- Fecal Incontinence
|Trends in the epidemiology of inflammatory bowel disease among Jewish Israeli adolescents: a population-based study
Ghersin I1,2, Khteeb N1, Katz LH3,4, Daher S1, Shamir R4,5, Assa A4,5. Aliment Pharmacol Ther. 2019 Jan 27. doi: 10.1111/apt.15160. [Epub ahead of print]
1 Israel Defense Forces, Medical Corps, Ramat Gan, Israel.
2 Department of Internal Medicine, Rambam Health Care Campus, Haifa, Israel.
3 Department of Gastroenterology, Sheba Medical Center, Tel Hashomer, Ramat Gan, Israel.
4 Sackler School of Medicine, Tel Aviv University, Tel Aviv, Israel.
5 Institute of Gastroenterology, Nutrition and Liver Disease, Schneider Children's Medical Center of Israel, Petach Tikva, Israel.
BACKGROUND: The incidence and prevalence trends of inflammatory bowel disease (IBD) vary between developed and developing countries.
AIM: To investigate the prevalence and associated sociodemographic factors of IBD in Israeli Jewish adolescents METHODS: The files of the army medical corps were reviewed for adolescents recruited in 2002-2016 with confirmed IBD. Covariate data included birth date, patient and parental country of birth, number of children in the household, age at diagnosis, and socioeconomic status. Findings were compared with the remaining recruits without IBD.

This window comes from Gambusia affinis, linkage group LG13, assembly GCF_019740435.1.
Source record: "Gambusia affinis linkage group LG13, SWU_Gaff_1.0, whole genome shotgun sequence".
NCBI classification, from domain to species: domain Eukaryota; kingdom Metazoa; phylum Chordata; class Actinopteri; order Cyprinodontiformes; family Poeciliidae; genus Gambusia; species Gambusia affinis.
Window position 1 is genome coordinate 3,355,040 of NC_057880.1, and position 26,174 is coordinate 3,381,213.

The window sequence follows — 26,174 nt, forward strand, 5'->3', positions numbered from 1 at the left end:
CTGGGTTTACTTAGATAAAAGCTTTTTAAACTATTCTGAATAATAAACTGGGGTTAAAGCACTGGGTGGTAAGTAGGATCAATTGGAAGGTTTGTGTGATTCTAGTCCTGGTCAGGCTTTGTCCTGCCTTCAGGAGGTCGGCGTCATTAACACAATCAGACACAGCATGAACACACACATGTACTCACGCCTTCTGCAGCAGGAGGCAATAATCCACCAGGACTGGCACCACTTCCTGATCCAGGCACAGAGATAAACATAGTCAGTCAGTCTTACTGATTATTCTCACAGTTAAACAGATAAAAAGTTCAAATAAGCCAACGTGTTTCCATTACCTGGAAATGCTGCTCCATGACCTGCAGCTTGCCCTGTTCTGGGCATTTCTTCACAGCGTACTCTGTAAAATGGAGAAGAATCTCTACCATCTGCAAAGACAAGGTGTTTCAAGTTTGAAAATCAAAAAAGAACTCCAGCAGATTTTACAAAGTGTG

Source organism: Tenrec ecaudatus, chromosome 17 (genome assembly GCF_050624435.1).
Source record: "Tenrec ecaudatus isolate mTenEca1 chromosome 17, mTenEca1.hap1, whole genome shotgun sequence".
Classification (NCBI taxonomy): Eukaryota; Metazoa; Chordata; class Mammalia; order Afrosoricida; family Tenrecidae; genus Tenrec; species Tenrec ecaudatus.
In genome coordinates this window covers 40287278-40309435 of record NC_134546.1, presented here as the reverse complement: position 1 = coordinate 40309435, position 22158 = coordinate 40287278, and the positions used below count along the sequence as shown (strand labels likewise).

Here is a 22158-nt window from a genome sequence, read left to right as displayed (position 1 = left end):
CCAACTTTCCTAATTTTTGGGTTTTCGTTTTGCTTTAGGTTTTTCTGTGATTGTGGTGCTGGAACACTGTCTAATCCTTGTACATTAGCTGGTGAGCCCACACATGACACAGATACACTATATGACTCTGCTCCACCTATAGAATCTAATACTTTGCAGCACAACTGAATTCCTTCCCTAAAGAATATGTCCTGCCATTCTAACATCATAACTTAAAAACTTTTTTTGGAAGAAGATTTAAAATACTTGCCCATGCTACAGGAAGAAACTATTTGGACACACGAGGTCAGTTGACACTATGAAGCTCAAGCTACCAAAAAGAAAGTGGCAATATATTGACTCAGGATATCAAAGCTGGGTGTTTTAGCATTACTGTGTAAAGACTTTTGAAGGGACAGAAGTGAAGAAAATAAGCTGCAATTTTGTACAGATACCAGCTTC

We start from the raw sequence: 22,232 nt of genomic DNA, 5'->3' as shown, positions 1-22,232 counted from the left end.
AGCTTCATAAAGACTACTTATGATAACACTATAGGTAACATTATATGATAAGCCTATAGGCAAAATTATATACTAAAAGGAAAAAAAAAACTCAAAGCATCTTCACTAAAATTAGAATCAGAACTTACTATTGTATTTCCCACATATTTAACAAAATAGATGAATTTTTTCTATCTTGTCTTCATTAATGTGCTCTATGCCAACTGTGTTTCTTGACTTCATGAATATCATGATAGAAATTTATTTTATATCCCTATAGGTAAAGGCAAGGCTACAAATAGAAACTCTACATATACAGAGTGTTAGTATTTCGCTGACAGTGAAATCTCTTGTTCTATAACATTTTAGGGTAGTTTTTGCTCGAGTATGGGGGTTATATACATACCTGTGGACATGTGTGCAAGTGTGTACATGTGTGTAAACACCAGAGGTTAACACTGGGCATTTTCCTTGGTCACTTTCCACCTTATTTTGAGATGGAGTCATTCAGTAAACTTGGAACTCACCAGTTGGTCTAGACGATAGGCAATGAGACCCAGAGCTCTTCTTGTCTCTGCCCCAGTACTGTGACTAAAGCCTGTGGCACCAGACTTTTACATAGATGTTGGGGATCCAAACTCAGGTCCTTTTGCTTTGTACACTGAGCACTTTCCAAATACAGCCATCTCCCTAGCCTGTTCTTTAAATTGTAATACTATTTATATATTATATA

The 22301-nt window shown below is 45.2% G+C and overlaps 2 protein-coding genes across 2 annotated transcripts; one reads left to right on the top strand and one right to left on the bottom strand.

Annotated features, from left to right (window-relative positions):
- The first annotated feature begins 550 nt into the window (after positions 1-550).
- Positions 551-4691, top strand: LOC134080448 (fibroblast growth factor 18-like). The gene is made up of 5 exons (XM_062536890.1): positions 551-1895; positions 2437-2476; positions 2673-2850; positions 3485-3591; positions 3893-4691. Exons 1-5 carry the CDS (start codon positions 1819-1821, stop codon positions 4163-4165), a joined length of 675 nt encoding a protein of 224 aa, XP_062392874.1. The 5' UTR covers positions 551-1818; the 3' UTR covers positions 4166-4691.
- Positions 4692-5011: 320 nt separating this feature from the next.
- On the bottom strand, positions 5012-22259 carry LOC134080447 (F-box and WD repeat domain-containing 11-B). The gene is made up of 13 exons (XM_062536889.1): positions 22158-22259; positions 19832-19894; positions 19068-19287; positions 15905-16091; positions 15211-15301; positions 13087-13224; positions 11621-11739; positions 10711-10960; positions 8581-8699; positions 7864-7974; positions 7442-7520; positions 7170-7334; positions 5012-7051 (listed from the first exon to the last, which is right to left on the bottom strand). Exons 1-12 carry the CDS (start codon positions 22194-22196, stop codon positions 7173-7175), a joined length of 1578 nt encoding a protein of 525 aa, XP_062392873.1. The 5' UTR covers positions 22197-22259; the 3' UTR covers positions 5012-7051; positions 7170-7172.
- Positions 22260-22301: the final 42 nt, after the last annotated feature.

RESULTS: Of the 1,144,213 adolescents recruited, 2372 (0.2%) had IBD (Crohn's disease, 68%). Median age of the cohort was 17.1 years (interquartile range, 16.9-17.3). Over the study period, the annual point prevalence per 100,000 examinees significantly increased: total IBD, 58 to 373; Crohn's disease, 42 to 425; ulcerative colitis, 16 to 128. Mean age at IBD diagnosis decreased from 15.0 ± 2.8 years in 2002-2008 to 14.3 ± 3.1 years in 2009-2016 (P < 0.0001). Significance was maintained on separate analyses of Crohn's disease and ulcerative colitis. Both diseases were significantly less prevalent in subjects from families with at least one parent born in a developing country and ≥3 children. There was a significant association of lower socioeconomic status with lower prevalence of Crohn's disease (odds ratio 0.41, 95% confidence interval, 0.31-0.54) and ulcerative colitis (odds ratio 0.25, 95% confidence interval, 0.15-0.42).
CONCLUSIONS: The point prevalence of Crohn's disease and ulcerative colitis in Israeli Jewish adolescents increased six-fold and eight-fold, respectively, over 15 years along with a decrease in age at diagnosis.